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Morphogenesis of the anterior segment in the zebrafish eye

DOI: 10.1186/1471-213x-5-12

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Abstract:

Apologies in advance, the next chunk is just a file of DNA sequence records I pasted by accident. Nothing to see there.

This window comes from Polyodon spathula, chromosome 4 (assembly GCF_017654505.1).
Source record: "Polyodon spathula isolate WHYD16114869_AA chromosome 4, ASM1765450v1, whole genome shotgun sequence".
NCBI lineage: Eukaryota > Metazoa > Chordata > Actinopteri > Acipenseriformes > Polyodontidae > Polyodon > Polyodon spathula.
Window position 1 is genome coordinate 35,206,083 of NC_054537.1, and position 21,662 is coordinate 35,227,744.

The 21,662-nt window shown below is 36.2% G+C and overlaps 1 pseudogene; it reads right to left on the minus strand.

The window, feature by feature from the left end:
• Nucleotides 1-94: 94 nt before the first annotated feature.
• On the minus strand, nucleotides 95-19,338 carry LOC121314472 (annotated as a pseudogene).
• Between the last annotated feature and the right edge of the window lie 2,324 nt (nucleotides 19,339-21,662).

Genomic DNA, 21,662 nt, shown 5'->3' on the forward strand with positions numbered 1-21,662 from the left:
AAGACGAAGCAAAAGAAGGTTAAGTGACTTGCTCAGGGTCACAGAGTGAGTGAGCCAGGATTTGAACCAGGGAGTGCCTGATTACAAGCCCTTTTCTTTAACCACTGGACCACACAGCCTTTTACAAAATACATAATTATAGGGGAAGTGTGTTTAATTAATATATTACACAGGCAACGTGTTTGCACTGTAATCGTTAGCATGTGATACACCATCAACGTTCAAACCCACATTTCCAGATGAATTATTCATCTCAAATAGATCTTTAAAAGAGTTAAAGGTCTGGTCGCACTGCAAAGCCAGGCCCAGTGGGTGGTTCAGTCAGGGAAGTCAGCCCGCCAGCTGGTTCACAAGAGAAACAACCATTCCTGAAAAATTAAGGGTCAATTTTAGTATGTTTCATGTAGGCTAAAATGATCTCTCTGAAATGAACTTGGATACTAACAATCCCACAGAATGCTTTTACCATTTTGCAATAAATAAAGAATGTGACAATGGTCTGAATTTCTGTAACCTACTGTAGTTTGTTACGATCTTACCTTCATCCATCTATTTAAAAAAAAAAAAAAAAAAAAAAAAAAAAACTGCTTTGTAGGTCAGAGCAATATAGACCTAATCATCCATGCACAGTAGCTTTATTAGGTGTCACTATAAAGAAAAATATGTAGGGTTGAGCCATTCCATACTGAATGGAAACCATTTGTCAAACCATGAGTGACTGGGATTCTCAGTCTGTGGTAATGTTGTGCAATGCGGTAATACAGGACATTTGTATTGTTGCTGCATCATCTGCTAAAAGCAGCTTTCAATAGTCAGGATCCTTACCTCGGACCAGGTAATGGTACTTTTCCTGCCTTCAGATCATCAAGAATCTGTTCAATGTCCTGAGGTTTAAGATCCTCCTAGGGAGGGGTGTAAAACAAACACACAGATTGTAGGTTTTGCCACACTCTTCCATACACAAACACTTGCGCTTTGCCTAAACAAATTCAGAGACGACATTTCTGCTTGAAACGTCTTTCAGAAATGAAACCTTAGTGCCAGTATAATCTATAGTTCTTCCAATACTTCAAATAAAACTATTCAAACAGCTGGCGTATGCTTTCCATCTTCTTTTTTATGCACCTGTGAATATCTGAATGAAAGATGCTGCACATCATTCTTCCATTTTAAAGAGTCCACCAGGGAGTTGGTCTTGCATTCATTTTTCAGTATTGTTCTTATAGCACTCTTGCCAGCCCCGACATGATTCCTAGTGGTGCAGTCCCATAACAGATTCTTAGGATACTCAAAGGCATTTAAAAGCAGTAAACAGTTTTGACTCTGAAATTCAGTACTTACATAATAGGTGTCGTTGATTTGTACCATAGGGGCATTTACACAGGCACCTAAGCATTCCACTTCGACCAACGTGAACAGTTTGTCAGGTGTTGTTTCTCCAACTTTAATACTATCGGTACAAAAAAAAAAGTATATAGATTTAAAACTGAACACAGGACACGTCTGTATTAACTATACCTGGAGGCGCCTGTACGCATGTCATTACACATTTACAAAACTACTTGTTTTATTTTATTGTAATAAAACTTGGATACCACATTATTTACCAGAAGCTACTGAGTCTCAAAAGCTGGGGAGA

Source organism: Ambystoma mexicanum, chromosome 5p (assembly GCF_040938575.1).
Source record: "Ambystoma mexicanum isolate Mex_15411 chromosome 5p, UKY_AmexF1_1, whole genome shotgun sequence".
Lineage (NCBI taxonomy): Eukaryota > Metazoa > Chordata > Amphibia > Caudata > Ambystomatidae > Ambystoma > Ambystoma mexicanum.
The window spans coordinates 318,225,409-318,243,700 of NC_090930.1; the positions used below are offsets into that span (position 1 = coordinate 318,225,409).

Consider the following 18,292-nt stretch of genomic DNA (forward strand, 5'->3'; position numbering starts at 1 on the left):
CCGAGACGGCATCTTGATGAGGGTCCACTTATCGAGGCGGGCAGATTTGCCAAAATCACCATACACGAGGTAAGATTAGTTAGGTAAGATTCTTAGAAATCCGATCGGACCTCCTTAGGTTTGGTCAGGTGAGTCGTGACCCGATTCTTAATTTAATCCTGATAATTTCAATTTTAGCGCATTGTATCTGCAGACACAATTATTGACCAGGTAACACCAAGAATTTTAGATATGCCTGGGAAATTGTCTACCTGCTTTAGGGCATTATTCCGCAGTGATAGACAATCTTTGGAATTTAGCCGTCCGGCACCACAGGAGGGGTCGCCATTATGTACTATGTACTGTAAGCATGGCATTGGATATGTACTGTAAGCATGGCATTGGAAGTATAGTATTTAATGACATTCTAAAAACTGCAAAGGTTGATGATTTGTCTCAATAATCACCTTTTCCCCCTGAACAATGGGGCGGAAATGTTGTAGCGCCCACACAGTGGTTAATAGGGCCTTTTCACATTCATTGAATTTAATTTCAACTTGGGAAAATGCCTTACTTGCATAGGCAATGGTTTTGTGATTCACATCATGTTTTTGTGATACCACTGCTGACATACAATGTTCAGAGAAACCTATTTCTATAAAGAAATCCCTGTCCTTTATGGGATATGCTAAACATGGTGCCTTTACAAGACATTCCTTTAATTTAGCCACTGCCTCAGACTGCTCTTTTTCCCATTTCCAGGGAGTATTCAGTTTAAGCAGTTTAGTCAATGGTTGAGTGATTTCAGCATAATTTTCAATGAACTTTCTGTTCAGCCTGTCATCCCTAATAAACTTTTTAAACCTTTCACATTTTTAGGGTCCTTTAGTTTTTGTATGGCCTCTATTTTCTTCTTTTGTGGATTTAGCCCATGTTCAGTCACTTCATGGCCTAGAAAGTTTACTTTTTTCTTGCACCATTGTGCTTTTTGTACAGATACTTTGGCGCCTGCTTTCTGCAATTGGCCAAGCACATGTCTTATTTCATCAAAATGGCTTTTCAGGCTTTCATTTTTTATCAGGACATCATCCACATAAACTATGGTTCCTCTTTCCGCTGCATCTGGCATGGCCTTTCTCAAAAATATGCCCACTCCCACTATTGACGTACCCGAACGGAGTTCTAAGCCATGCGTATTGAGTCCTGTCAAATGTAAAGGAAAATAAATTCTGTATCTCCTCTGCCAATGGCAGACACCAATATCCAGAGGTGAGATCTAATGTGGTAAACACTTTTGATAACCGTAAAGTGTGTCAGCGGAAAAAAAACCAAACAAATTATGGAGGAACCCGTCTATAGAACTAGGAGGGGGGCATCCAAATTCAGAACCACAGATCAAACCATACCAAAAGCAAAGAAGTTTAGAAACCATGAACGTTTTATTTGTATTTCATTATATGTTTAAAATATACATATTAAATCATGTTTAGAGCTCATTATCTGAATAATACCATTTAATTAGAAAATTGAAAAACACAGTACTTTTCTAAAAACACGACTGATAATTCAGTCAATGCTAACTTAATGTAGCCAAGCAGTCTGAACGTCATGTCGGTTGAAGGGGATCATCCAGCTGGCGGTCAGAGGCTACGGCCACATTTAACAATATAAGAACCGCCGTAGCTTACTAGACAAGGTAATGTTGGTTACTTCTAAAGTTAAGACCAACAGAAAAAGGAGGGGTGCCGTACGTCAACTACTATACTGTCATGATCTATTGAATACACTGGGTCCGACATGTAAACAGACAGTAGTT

As in other vertebrates, the zebrafish anterior segment derives from diverse origins including surface ectoderm, periocular mesenchyme, and neuroepithelium. Similarly, the relative timing of tissue differentiation in the anterior segment is also conserved with other vertebrates. However, several morphogenic features of the zebrafish anterior segment differ with those of higher vertebrates. These include lens delamination as opposed to invagination, lack of iris muscles and ciliary folds, and altered organization in the iridocorneal angle. In addition, substantial dorsal-ventral differences exist within the zebrafish anterior segment.Cumulatively, our anatomical findings provide a reference point to utilize zebrafish for genetic studies into the mechanisms of development and maintenance of the anterior segment.The anterior segment of the vertebrate eye is comprised of the cornea, lens, iris, ciliary body, and highly specialized tissue at the iridocorneal angle. Two main functions are ascribed to the ocular anterior segment. The first is to focus incoming light onto the neural retina and the second is to regulate intraocular pressure. For mammals and other higher vertebrates, refraction of light entering the eye is accomplished by both the transparent cornea and lens. In many aquatic vertebrates, including fish, the lens is solely responsible for focusing incoming light [1,2]. In all vertebrates, intraocular pressure is maintained by the balance between aqueous humor production and outflow [3]. The dynamics of aqueous humor have been best characterized in mammals where ciliary epithelial cells produce the clear ocular fluid while the trabecular meshwork, which is situated at the iridocorneal angle overlying Schlemm's canal, regulates drainage.The structures of the anterior segment arise from diverse embryonic lineages and there is exquisite coordination among the different compartments during development. Studies in avian and mammalian species have shown that tissues

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